Finally,the recipe is up! A beaming Lemon Tart to brighten up middle-of-november-darkness. Lemon has an uplifting and refreshing effect on your mood, it’s as if you become just a little more alert from eating lemons, especially in high concentration as in this tart. Besides, citrus fruits are in season so making this tart is simply a very good idea.
I had to try out the gluten and wheat free recipe for the pie crust a couple times to get a good texture and I have learned a few things along the way. The recipe that I am sharing here gets a bit tougher than “regular” pie crusts, but it’s actually much easier to shape and manage and it has the advantage of staying solid and not leaking. The filling is equally delicious and creamy, tangy and sweet as with a regular Lemon Tart.
100 g almond flour
50g coconut flakes
40 g of coconut flour
3 tbsp coconut oil or canola oil
2 tbsp honey
2-3 tbsp water
Start by running the coconut flakes in a food processor for a couple of minutes, just to get it a bit more finely grated (it’s not entirely necessary, but it makes the dough even more stable).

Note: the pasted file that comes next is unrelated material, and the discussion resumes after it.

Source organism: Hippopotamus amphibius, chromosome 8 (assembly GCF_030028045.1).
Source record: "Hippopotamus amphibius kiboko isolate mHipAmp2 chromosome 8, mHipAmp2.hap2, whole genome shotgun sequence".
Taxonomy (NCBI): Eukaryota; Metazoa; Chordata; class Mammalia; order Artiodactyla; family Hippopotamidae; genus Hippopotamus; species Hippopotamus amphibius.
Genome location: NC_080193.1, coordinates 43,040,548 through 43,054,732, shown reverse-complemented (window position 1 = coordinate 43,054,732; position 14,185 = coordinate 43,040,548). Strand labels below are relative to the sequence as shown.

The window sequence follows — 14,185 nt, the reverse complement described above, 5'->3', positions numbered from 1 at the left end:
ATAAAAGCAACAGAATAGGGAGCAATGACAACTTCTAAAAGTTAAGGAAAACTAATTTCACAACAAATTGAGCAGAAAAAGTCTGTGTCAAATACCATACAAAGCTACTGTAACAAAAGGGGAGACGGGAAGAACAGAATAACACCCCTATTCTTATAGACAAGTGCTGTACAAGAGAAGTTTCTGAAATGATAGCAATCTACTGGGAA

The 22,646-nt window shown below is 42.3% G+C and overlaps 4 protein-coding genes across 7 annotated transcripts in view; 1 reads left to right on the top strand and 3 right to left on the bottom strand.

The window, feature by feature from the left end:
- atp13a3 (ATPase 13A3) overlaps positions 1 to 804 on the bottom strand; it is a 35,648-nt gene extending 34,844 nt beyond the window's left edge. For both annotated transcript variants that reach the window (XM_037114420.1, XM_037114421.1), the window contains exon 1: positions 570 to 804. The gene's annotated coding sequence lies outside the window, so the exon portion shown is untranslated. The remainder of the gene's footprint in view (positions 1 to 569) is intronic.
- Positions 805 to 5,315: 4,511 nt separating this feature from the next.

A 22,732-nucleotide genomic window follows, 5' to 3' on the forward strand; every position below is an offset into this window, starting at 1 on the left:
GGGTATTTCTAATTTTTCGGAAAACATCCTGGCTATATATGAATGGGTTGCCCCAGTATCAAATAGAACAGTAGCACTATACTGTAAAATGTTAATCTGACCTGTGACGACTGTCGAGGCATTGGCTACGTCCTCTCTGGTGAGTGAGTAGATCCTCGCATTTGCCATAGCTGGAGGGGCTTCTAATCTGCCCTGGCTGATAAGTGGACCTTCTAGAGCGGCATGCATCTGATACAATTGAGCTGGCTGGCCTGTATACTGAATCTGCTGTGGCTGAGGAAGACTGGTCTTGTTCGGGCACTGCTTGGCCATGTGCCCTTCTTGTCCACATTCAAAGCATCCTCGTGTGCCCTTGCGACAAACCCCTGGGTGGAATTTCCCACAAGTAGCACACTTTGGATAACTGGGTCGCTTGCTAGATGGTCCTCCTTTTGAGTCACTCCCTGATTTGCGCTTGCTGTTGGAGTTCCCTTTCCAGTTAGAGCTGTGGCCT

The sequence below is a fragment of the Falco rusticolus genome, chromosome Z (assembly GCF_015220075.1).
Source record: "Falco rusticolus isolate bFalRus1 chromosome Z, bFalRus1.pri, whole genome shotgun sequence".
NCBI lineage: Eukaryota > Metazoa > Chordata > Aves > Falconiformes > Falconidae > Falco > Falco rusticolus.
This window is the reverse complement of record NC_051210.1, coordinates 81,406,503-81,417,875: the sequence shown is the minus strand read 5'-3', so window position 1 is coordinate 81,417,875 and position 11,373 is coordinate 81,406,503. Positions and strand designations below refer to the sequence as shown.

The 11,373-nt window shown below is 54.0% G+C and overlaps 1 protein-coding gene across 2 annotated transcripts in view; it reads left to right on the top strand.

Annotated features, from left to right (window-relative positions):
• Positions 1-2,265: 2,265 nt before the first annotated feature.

Mix eggs, water, oil and honey.
Add the egg mixture to the dry ingredients and mix together quickly.
Press into a pie dish and pre-bake at 160 degrees for about 12 minutes.
In the meantime make the filling.
(If you want to make the Lemon Tart Low-carb., you can exclude the agave sypup and replace with about 1/2 cup of stevia powder +125 ml coconut cream, extra beyond what is in the recipe).
175 ml agave syrup
zest from 4 lemons
150 ml lemon juice
125 ml coconut cream
Whisk together all the ingredients and make sure that the coconut cream is completely blended with no lumps. If foam forms on the surface, you may want to skim it before you pour it into the pie crust, so that the surface of the tart does not get bubbly when baked.
A good tip is to transfer the filling to a jug, keep the piecrust on the oven shelf in the oven and pour the filling straight in from the jug. That way you avoid splashing the filling and getting it between the crust and the tin.
Bake at 160 degrees for about 30 minutes. The filling should ‘set’ and stay a bit wobbly in the middle but not brown.